It's worth noting that the three-door A1 only came with two rear seatbelts as standard, whereas the Sportback was equipped with three rear seatbelts – even though it doesn’t offer any more space.
A boot capacity of 270 litres doesn't exactly sound huge, but it’s not bad considering the class average. Of more interest to potential A1 buyers will be the fact that if you fold the back seats flat, you get a very decent 920 litres of space when you pack the car to the roof.
The go-faster S1 has less space, though, as it sacrifices some luggage room to accommodate the quattro four-wheel-drive system’s rear differential. The high-performance flagship offers 210 litres with the rear seats in place, or 860 litres when they’re folded.
Equipment, technology and safety
By class standards, the Audi A1 had a pretty cutting-edge infotainment system when new. It could be specified with Audi Connect, which adds Wi-Fi hotspot connectivity and the ability to call up useful information such as the cheapest petrol stations nearby. One slightly odd touch is that the central display screen in the A1 doesn’t slide electrically away as it does in the larger A3; instead you have to flip it up and down with your fingers. This seems a bit old school considering some of the other hi-tech additions the car has.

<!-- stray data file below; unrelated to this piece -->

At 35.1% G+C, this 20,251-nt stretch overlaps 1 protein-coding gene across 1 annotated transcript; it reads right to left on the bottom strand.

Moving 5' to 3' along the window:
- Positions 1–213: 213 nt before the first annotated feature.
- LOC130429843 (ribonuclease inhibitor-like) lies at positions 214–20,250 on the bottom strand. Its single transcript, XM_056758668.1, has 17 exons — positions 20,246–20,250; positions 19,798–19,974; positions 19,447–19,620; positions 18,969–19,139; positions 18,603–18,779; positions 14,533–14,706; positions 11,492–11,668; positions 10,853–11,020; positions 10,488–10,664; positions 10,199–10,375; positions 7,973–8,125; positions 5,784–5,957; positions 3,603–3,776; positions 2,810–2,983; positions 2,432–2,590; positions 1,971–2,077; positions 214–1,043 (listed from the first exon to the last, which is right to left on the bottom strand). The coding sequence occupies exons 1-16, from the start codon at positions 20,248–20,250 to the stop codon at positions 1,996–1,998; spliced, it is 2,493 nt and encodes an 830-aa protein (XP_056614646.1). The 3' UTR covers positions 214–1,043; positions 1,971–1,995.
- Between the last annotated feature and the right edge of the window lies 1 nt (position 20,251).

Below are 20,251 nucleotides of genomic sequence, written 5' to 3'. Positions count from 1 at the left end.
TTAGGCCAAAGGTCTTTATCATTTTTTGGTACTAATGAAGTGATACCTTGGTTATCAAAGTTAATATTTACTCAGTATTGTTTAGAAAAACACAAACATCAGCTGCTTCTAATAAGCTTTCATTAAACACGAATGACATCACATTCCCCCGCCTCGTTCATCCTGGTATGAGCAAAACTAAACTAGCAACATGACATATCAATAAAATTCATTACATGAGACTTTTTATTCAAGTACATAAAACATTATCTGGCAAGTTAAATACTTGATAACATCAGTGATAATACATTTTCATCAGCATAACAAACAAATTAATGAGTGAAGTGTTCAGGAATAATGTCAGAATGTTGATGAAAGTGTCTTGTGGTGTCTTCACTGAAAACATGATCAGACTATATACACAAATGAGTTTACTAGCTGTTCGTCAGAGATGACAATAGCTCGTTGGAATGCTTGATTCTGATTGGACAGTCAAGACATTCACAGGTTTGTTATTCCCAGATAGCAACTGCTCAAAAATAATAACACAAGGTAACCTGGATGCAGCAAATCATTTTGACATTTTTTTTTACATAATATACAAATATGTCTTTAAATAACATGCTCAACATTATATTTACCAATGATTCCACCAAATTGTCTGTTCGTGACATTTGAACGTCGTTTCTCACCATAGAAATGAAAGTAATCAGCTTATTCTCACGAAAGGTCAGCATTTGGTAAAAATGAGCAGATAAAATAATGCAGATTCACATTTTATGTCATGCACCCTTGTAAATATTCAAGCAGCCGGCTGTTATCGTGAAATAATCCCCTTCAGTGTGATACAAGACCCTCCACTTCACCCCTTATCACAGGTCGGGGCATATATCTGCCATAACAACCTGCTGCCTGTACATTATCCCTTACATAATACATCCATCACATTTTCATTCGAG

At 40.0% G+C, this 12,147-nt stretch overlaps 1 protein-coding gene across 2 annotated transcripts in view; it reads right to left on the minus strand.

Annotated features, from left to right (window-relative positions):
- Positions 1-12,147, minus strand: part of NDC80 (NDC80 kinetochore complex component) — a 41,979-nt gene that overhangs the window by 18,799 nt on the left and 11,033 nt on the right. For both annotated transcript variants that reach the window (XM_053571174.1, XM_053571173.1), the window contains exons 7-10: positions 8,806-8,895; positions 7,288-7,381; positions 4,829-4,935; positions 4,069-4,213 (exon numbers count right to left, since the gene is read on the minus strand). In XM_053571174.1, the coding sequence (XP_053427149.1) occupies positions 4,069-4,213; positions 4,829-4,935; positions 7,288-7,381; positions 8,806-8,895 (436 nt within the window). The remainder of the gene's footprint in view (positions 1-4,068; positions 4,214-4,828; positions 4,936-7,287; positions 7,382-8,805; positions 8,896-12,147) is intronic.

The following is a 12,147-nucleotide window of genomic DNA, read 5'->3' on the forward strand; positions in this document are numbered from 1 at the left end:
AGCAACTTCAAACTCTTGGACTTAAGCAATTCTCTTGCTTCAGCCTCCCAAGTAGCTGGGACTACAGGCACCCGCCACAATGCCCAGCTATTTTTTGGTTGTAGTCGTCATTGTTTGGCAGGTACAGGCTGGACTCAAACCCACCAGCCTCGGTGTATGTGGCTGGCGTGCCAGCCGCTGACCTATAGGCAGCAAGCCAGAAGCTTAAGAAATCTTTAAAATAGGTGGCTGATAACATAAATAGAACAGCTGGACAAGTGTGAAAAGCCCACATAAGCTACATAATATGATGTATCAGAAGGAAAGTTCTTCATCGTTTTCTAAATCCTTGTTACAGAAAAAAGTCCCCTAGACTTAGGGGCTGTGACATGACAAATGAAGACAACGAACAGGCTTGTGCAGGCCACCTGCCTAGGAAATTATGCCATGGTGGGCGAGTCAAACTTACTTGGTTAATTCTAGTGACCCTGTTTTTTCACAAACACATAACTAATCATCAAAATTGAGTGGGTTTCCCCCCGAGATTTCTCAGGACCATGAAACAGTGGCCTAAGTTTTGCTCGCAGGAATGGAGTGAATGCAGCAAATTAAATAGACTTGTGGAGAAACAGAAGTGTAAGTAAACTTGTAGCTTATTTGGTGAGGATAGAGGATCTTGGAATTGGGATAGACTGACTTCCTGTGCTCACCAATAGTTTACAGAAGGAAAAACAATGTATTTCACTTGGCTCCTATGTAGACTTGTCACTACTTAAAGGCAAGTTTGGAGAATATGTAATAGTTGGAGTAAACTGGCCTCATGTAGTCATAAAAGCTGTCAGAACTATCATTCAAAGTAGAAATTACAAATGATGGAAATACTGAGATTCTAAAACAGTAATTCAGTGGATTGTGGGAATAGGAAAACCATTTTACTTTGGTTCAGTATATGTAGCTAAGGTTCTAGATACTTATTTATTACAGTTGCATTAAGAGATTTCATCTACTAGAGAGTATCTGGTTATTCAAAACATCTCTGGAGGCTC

Technology options when the car was new included Audi Drive Select (which allows you to choose between Dynamic, Comfort and Efficiency driving modes), as well as keyless entry and ignition. There were also sundry driver aids such as parking, rain and light sensors. It’s worth looking out for cars fitted with the optional, thumping Bose surround sound system: a considerable step up from the standard audio set-up.
It all means that, although the A1 is a small car, many examples will have been specced-up to feel much like a contemporary larger Audi. Lots of cars will have been originally sold at prices that far exceeded those of the base models.
The A1 has a history of being up there with the safest cars in the premium supermini class, as it came with a long list of safety equipment as standard and was awarded a five-star rating in the Euro NCAP safety tests in 2010.
What’s it like to drive?
As with other Audi models of the era, the A1 is easy to drive – just not especially engaging. Some may find the firm ride jarring, while others will simply prefer the more responsive driving experience offered by a MINI. Still, the A1 gets a range of good engines and is pleasant enough, just not hugely thrilling in its standard forms.
Engines and performance
Our pick of the A1’s engines is the 1.0 TFSI petrol unit with 94bhp. With acceleration to 62mph taking 11.0 seconds, it’s not exactly a powerhouse, but it sounds great and is happy to be revved, making it fun to drive. Also, because of the engine’s light weight, models equipped with it come in at just 1,060kg, it makes the A1 feel far friskier than the performance figures suggest.
The most economical A1s are powered by the 1.6 TDI diesel, but you’ll need to work out the sums to make sure you’ll do the mileage to fully reap the benefits. The most powerful petrol engine (apart from the range-topping S1) is the 1.4 TFSI, which was available with either 123bhp or 148bhp – but we reckon for most, the little 1.0-litre will be a perfect fit.